Two little-known writers have collected £10,000 each as the latest winners of Britain's oldest literary awards.
The James Tait Black Memorial Prizes are awarded to one work of fiction and one work of biography each year.
Rosalind Belben's Our Horses in Egypt won for fiction, and Rosemary Hill's God's Architect: Pugin and the Building of Romantic Britain won for biography.
Former winners of the prize, announced earlier in Edinburgh, include DH Lawrence, EM Forster and Graham Greene.
'Thrilled and honoured'
The James Tait Black Memorial Prizes have been awarded since 1919 and are the only major British literary awards judged by scholars and students.
Ms Hill, who took 15 years to finish her biography, said she was "thrilled" and "honoured".
She said: "I first heard of this award not as a writer but as a reader, where I found it set like a seal on everything I most admired in biography.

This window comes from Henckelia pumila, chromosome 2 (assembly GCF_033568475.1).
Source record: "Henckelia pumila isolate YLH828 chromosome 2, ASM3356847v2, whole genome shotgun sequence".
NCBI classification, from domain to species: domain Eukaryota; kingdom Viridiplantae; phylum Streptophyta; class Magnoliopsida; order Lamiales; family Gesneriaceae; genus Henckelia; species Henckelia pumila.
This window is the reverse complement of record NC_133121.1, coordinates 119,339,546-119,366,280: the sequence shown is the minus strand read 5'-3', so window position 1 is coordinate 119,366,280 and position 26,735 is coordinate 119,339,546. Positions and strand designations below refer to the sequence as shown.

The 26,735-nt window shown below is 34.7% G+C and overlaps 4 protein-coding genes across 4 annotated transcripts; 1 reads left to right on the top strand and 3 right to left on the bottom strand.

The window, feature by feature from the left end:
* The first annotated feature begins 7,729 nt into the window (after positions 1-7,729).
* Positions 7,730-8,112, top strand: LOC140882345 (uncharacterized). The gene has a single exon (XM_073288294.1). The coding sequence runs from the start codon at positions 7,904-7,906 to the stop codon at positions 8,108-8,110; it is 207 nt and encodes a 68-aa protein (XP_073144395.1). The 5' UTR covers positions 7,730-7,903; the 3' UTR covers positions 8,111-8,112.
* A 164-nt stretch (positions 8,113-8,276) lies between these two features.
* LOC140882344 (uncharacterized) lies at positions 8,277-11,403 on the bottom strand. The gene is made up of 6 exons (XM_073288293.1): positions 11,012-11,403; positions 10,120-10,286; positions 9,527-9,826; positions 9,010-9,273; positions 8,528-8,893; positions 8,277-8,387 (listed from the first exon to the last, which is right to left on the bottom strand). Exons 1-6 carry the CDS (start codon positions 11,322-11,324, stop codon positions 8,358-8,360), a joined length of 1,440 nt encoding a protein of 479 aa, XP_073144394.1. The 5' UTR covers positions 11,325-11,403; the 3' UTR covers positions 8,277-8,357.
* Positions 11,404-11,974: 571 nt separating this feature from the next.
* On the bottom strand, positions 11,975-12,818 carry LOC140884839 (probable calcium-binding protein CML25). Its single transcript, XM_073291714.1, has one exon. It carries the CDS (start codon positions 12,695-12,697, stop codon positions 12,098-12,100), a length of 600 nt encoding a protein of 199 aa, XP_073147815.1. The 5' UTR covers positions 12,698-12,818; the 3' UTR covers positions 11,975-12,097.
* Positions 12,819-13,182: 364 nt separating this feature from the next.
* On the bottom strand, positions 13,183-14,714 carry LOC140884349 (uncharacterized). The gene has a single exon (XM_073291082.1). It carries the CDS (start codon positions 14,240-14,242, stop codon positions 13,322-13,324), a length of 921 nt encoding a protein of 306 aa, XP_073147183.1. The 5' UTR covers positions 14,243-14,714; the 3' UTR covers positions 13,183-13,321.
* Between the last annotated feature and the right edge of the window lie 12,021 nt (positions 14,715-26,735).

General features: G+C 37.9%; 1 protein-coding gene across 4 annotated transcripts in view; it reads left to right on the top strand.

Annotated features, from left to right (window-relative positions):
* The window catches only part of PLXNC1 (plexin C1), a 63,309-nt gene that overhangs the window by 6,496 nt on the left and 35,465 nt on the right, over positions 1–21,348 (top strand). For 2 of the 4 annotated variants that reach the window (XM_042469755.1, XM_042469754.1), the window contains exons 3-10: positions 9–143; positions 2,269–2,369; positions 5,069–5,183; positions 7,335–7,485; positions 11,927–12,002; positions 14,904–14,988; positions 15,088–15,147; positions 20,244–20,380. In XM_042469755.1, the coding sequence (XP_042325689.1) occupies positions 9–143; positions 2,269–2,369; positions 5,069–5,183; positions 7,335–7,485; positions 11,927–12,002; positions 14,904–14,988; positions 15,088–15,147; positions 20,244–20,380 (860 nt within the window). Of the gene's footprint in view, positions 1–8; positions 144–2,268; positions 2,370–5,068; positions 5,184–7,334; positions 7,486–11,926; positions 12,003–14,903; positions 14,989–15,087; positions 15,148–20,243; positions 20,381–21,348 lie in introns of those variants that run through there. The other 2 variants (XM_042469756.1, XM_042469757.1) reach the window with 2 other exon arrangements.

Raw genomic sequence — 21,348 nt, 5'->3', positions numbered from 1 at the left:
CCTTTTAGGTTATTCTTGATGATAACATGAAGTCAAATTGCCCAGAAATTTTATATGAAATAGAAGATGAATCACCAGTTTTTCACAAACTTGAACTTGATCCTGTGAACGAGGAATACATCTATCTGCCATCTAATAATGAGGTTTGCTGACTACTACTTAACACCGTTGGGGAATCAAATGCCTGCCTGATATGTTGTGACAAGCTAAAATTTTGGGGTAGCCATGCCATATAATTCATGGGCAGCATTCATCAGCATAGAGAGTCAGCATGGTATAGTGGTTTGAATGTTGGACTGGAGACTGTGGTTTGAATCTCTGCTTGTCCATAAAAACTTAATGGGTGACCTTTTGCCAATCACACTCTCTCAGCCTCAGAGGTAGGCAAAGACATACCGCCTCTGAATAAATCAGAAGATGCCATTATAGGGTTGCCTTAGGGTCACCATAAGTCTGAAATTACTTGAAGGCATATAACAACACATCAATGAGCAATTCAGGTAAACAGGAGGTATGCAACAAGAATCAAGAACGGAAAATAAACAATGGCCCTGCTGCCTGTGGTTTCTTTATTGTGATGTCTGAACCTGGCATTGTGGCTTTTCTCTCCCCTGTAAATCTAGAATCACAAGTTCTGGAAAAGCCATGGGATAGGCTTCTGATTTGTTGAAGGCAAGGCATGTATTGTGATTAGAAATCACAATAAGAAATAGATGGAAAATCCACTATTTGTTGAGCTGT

"It has been given, fearlessly, to books of many kinds - scholarly, experimental and iconoclastic. As a result it has become a gold standard and I am thrilled and very honoured to have won it."
Ms Belben, the fiction winner, said: "The history of the James Tait Black is stunning, the life of past winners matchless, the process of selection agreeably academic."
"I'm very gratified and honoured. I'm also rather touched," she added.
The University of Edinburgh's Professor Colin Nicholson, a judge for the awards, said all the shortlisted books were worthy of the prize.
But he added: "Two books shone for their readability.
"Rosalind Belben's novel was innovatively plotted and convincingly executed, while Rosemary Hill's first book is a biography that does justice to the many facets of the man Augustus Pugin and his work."